LGBT History Month 2020 will focus on the theme “What Have We Learned?” as organisers hope to reflect on the 20th anniversary of the repeal of Section 28.

Community-run events are held across Scotland, especially in schools, helping educate people on the progress for LGBT equality and remembering the significant hurdles we had to overcome.

Screenshot 2019-12-05 at 15.26.08And schools were in fact at the heart of a fierce debate over LGBT inclusion 3 decades ago, with Margaret Thatcher introducing legislation which effectively banned teachers mentioning LGBT relationships in a positive light.

First introduced in 1988, it banned the “promotion” of homosexuality by local authorities across the UK, having a significant impact on schools with teachers banned by law talking about same-sex relationships or LGBT issues.

After a decade of campaigning, the much-hated legislation was eventually struck from law on 21st June 2000 by the Scottish Parliament. However it took until 2018 for the Scottish Government to back fully inclusive LGBT education in schools.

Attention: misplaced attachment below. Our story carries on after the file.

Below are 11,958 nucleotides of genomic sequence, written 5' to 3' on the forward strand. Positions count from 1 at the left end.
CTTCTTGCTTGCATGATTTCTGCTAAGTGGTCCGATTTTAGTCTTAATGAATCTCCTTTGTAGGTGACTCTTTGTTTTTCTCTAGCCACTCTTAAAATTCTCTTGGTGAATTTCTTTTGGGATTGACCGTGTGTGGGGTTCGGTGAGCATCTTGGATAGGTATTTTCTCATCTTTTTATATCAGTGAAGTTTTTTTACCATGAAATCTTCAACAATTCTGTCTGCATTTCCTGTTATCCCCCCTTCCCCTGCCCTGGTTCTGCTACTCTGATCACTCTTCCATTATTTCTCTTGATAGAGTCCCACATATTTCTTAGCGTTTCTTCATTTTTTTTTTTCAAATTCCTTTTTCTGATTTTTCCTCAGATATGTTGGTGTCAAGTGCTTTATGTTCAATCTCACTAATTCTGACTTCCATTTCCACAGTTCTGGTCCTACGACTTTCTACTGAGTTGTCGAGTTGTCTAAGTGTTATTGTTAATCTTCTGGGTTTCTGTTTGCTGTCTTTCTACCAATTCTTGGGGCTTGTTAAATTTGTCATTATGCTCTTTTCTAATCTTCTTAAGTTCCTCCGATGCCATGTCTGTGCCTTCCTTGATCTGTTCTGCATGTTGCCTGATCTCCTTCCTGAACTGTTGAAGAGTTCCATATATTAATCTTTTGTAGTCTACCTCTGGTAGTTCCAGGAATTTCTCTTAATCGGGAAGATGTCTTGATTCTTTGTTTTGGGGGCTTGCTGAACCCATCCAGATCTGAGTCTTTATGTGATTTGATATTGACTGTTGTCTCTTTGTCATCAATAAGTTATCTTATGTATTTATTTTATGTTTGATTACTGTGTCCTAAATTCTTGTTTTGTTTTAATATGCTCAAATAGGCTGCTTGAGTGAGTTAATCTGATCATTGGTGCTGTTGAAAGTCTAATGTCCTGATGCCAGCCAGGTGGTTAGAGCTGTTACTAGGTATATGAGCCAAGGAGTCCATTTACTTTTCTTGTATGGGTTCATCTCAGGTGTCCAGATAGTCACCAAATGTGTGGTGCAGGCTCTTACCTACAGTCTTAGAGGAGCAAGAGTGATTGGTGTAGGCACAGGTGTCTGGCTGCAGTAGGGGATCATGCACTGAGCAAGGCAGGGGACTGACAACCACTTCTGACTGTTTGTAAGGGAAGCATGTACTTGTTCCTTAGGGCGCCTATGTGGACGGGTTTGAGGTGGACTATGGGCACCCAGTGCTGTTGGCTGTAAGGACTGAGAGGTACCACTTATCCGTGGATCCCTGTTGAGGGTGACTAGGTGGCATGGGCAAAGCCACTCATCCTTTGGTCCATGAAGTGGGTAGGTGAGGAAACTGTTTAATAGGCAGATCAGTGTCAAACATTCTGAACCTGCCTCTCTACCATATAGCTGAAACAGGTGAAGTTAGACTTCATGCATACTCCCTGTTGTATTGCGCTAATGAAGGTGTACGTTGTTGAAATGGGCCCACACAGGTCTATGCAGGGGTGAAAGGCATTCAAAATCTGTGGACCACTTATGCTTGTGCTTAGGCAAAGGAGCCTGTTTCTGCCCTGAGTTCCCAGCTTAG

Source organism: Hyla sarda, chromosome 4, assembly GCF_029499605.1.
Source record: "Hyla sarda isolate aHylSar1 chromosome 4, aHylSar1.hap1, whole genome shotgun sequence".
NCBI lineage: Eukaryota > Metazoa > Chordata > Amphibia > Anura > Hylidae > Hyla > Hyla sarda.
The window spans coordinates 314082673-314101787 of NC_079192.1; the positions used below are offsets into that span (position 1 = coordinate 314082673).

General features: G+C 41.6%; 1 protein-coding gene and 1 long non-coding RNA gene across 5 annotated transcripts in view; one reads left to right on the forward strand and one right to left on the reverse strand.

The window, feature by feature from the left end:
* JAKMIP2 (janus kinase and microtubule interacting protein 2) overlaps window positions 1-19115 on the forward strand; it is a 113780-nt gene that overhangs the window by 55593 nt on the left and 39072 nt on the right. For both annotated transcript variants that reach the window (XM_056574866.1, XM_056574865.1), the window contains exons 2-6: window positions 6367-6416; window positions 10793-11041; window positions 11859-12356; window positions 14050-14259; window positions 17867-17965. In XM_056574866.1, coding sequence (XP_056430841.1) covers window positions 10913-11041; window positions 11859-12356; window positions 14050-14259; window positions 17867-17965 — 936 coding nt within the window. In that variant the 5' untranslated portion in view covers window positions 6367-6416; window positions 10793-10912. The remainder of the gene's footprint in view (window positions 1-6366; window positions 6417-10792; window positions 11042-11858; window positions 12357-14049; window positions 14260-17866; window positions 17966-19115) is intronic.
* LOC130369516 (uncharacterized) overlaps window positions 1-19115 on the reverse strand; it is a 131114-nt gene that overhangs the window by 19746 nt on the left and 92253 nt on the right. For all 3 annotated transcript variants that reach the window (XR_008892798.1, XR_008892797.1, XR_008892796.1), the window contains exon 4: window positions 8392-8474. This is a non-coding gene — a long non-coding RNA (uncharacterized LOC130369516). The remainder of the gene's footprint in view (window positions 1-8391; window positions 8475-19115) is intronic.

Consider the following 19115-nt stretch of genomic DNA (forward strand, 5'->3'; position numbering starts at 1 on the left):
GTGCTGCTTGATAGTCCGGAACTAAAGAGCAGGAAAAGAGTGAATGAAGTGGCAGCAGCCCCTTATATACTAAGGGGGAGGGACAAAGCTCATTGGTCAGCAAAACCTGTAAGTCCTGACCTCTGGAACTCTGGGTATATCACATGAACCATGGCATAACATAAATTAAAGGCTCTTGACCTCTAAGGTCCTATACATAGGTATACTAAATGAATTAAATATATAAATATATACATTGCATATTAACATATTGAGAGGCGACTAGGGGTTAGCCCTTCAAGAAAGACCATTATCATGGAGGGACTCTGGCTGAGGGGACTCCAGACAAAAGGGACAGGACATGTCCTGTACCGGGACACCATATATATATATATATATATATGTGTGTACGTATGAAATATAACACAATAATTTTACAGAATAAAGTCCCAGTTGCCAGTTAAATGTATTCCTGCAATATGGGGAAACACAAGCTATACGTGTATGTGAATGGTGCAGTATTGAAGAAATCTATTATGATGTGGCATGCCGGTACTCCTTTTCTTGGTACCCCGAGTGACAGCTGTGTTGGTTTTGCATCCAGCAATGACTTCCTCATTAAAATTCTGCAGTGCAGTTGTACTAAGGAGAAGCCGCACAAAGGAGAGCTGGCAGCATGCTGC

Throughout February next year, organisers at LGBT Youth Scotland hope to continue the growth in events around the country, with 150 events taking place in 2019 from Stornoway to the Borders.

They’ve produced a number of resources here and also list the events organised for LGBT History Month by groups across the country.

LGBT Youth Scotland is funded by the Scottish Government to coordinate the website, resources and campaign theme for LGBT History Month, receiving over £108,000 in the period 2015-2018.  No data is available for the current financial year.

A major fundraising day is also held during LGBT History Month which benefits LGBT Youth Scotland – called ‘Purple Friday’. Schools and youth organisations around the country have been increasingly keen to participate and show support for LGBT causes, with young people organising raffles, bake sales and sponsored events to support the charity.

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